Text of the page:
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Wisconsin State Journal (copy)

An incumbent who has served on the Middleton City Council for nearly three decades faces a challenger in the race for the District 5 seat in the April 2 election. The term is two years. (I) indicates incumbent.

Luke Fuszard

Age: 37

Address: 8934 Red Beryl Drive

Family: Married with two children

Job: Senior director of strategic alliances, Artemis Health

Prior elected office: None

Other public service: Middleton Community Development Authority, Workforce Housing Authority, Middleton-Cross Plains Area School District Facilities Planning Committee and Foundation board of directors

Education: Bachelor’s degree, University of Texas; master’s degree in business administration, Harvard Business School

Howard Teal (I)

Age: 75

Address: 7124 Companion Lane

Family: Married

Job: Retired, Middleton-Cross Plains School District bus driver

Prior elected office: 28 years on the Middleton City Council, including 18+ years as District 5 council member

Other public service: North Mendota Parkway Commission

Education: Madison West High School

Q&A

Why are you a better candidate than your opponent?

Fuszard: I am not asking voters to cast their ballot against my opponent, but instead for me and my vision of what Middleton can achieve in the next few years, in a time of challenge, change and opportunity. My ancestors were some of the original residents of this area. Working together with their neighbors over multiple generations, Middleton has become the community which we enjoy today. However, if Middleton is to remain a place where people choose to live, work and play, then it is important that a new generation of leaders step forward and answer the call to service. My platform includes an emphasis on three key commitments: Good neighbors, good schools and good government. I want to ensure all who wish to live in Middleton can afford to do so, from new residents to those who have been here for years. Finally, to me, good government means being in constant contact with your constituents in an honest and transparent way. It’s true that very few residents will agree with me 100 percent of the time, but I will always be there to listen to you and help with the needs you have from the city.

Teal: I have served on the Middleton City Council for 28 years.

What is the most important issue in the community, and how would you address it?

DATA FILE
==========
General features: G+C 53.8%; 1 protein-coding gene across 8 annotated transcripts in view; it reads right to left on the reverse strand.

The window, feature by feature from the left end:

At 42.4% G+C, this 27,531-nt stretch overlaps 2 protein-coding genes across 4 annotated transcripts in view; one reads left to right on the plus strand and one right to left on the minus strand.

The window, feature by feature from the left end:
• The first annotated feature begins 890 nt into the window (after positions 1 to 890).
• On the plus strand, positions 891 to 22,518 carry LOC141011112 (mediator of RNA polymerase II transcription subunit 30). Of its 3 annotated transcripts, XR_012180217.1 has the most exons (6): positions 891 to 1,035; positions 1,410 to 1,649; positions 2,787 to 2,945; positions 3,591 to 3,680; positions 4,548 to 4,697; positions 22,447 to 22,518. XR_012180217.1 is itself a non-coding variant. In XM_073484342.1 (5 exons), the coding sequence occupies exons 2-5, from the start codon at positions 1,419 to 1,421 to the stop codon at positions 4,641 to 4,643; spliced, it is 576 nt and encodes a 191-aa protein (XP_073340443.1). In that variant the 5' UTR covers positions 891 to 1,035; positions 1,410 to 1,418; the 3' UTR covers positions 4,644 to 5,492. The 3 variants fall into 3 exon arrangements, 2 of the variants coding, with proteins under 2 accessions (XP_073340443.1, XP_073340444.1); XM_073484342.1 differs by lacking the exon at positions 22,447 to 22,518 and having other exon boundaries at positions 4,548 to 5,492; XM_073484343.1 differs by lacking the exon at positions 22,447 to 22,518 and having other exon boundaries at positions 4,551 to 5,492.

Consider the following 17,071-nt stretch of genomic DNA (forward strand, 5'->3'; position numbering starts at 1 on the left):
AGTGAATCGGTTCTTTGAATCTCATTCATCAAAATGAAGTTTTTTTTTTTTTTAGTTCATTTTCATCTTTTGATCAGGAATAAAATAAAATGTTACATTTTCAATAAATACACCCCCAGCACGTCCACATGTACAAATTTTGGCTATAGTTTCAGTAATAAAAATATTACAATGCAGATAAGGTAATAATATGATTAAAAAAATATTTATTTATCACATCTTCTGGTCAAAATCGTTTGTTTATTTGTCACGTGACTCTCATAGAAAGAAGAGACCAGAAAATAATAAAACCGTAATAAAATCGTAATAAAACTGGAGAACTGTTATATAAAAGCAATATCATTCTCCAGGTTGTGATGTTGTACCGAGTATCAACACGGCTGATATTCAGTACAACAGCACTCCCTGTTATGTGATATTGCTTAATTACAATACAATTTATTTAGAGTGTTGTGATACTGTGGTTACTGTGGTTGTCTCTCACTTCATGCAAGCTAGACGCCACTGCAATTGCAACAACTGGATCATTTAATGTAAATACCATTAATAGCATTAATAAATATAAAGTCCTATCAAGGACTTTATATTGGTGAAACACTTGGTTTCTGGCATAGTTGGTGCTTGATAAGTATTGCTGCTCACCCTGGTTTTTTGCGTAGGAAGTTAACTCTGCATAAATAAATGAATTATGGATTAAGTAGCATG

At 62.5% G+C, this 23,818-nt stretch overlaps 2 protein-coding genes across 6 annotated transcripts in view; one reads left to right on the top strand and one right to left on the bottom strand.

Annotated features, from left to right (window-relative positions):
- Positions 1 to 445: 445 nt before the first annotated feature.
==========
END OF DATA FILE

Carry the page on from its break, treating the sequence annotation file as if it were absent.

Fuszard: There are a number of important issues in our community, from ensuring all who wish to live in Middleton can afford to do so, including new residents and those who have been here for years, to maintaining our community’s second-to-none public education system. Talking to neighbors in the community, and by knocking on hundreds of doors, it’s clear most citizens don’t expect me to have all the answers. Instead, they are looking for someone who is willing to listen. And too many of my neighbors feel as though no one is currently listening. Therefore, a big part of my platform includes opening additional lines of communication between the Middleton City Council and its constituents. That includes the use of technology, frequent town hall meetings across the district, and good old-fashioned neighbor-to-neighbor conversations. I promise I won’t stop knocking on doors and reaching out after the election.

Teal: Recovering from the disastrous floods of 2018, working with FEMA and Dane County to continue recovery efforts.

Do you have any new ideas on how to keep property taxes in check?

Fuszard: Property taxes are a strain to so many people, making some feel they may not be able to stay in this community. But we also need to make sure Middleton remains a place we all want to live. It is a challenge, and our elected officials must make sure everyone understands what we need to spend money on, and be extremely careful not to waste any revenue to which we all contribute. One idea that has been successful in other parts of the country are “Payments in Lieu of Taxes,” or PILOTs. PILOTs are voluntary payments made by tax-exempt organizations such as universities, hospitals, utilities and government entities. These entities traditionally don’t pay property taxes, so PILOT agreements are negotiated between the city and each institution. Middleton should investigate whether something similar could be feasible here.

Teal: I serve on the finance committee, and we are trying to work within the property tax limits imposed on municipalities by the state. Simply saying “no” to requests submitted by department heads.

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Bill Novak is a general assignment reporter for the Wisconsin State Journal.